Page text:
China could win 'trump card' over global economy by taking over Taiwan semiconductor manufacturing

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Top experts are sounding the alarm that a Chinese takeover of Taiwan could spell trouble for not only the island’s inhabitants but also the global community – including the U.S. – due to Taiwan’s dominance in semiconductor manufacturing.

A global shortage in semiconductors came to a head in 2020 during the coronavirus pandemic outbreak and has wreaked havoc on the tech sector and automobile industry since. Semiconductors are small materials, typically made out of silicon, that conduct electricity in products ranging from computers and smartphones to toasters and cars. 

Taiwan produces the vast majority of semiconductors globally, supplying 63% of the market’s share compared to the mere 12% the U.S. supplied in 2019. In 2020, China supplied 16% of semiconductors globally.

Employees work inside a Siliconware Precision Industries Co. facility in Hsinchu, Taiwan, on Monday, April 18, 2016. 
(Maurice Tsai/Bloomberg via Getty Images)

Concerns have recently mounted over what Chinese control of the semiconductor industry would look like. Experts warn the greater issue is the amount of leverage it would hand the Chinese Communist Party (CCP).

“If you give the Chinese Communist Party control over large parts of the semiconductor industry, they’re going to have considerable leverage over their trading partners, and they’re going to use that leverage,” ranking member on the House Foreign Affairs Committee, Rep. Michael McCaul, R-Texas, told Fox News. “They’ve shown in the past that when they have a strength, they use it.” 

“The coercion would be anything that increases the party’s power — they’ve shown they’re willing to disappear people, silence speech and harm countries economically,” he added.  

“The more leverage the CCP has, the more willing they are to use it in a lot of creative ways,” McCaul added.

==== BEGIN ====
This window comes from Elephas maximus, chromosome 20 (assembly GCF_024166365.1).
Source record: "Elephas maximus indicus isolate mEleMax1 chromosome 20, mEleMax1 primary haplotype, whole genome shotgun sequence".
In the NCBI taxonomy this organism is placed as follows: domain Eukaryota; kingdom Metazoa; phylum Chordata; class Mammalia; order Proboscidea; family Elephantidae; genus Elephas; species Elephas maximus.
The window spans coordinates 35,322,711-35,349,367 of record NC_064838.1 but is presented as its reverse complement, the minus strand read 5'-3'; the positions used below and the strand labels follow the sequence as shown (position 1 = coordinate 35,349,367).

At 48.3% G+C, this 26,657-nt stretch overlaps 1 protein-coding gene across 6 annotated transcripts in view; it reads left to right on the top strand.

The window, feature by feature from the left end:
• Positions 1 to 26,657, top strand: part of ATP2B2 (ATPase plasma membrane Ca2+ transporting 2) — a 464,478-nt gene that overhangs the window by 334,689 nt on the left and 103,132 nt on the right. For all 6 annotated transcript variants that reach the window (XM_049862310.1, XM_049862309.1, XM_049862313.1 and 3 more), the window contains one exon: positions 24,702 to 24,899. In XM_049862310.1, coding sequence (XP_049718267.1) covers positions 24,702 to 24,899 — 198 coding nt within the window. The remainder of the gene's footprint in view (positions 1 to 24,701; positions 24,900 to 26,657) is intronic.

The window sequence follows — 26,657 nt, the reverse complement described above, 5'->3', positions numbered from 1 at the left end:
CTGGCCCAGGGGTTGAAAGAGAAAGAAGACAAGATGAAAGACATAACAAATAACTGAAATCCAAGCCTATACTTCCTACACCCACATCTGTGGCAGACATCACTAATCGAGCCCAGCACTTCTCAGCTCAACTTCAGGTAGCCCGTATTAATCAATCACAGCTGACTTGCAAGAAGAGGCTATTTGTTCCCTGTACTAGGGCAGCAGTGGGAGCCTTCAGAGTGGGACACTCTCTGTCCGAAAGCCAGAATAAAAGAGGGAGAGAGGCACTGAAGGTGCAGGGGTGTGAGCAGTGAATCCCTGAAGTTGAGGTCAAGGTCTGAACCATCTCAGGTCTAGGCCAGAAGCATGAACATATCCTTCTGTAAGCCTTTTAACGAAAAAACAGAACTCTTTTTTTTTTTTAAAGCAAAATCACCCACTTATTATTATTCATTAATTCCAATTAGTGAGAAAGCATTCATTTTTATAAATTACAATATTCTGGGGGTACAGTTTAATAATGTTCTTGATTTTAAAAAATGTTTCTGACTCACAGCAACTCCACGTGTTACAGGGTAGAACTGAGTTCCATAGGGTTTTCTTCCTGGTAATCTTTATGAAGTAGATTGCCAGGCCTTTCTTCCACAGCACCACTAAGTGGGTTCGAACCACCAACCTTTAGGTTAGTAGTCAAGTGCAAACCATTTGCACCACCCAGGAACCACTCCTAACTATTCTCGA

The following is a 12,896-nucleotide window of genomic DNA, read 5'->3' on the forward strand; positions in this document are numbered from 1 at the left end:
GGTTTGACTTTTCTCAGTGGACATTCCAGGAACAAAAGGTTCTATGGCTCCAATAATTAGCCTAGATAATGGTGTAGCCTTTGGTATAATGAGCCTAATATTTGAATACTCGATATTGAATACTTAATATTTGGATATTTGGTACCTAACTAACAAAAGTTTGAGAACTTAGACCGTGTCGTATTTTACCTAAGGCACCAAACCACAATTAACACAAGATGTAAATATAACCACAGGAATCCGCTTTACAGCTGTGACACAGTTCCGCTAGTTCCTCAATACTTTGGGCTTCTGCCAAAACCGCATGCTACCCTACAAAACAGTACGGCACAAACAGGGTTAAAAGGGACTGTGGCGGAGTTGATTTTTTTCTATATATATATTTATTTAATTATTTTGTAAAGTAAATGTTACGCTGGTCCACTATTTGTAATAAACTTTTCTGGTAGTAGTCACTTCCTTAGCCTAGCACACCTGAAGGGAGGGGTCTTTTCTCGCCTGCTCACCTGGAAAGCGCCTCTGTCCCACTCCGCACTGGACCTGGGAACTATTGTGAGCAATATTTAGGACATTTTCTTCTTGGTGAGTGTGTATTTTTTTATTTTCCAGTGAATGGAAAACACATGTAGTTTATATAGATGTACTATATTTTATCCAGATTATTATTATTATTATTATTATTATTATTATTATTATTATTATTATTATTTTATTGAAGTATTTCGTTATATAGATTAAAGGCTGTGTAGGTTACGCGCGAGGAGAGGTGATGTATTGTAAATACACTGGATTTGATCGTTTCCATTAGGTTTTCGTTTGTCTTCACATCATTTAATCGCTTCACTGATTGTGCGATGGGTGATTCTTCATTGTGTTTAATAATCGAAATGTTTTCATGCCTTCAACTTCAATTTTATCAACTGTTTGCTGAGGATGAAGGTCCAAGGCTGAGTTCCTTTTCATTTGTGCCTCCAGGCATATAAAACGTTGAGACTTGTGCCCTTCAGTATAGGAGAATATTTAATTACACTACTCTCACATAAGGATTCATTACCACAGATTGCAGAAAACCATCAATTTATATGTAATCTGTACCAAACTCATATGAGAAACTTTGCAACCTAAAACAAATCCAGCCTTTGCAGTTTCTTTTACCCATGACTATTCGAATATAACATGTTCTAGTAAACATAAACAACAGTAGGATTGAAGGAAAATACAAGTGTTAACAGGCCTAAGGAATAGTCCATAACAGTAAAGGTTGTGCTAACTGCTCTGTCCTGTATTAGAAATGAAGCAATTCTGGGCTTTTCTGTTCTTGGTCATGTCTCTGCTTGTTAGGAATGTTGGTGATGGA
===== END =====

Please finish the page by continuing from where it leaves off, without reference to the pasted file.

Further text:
“There’s a lot of concern that China’s actions around Taiwan could somehow provoke a military confrontation between China and the United States, or possibly other countries,” Jeremy Furchtgott, director of the D.C.-based consulting firm Baron, told Fox News. “The amount of leverage that China would gain over the economy and other countries’ economies by taking over Taiwan because of [its] critical role in semiconductor supply chains…would effectively give it a trump card.”

Over the last 18 months, semiconductor sales have jumped significantly, first increasing by 6.5% in 2020 from 2019 followed by a 26% increase in May 2021, according to the Semiconductor Industry Association.

Furchtgott, who heads the China division at Baron – a consultancy that advises U.S. organizations on the competition with China – argued that these rising sales signal that China would not likely be quick to cut off supplies to foreign nations.

“The Chinese economy depends on commercial relationships,” he said. But, he added, “America’s dependence on China for various critical goods gives China something close to a veto power over certain foreign policy decisions.”

Taiwan’s global role in manufacturing the chips required to keep economies functioning in a post-pandemic world has U.S. officials concerned.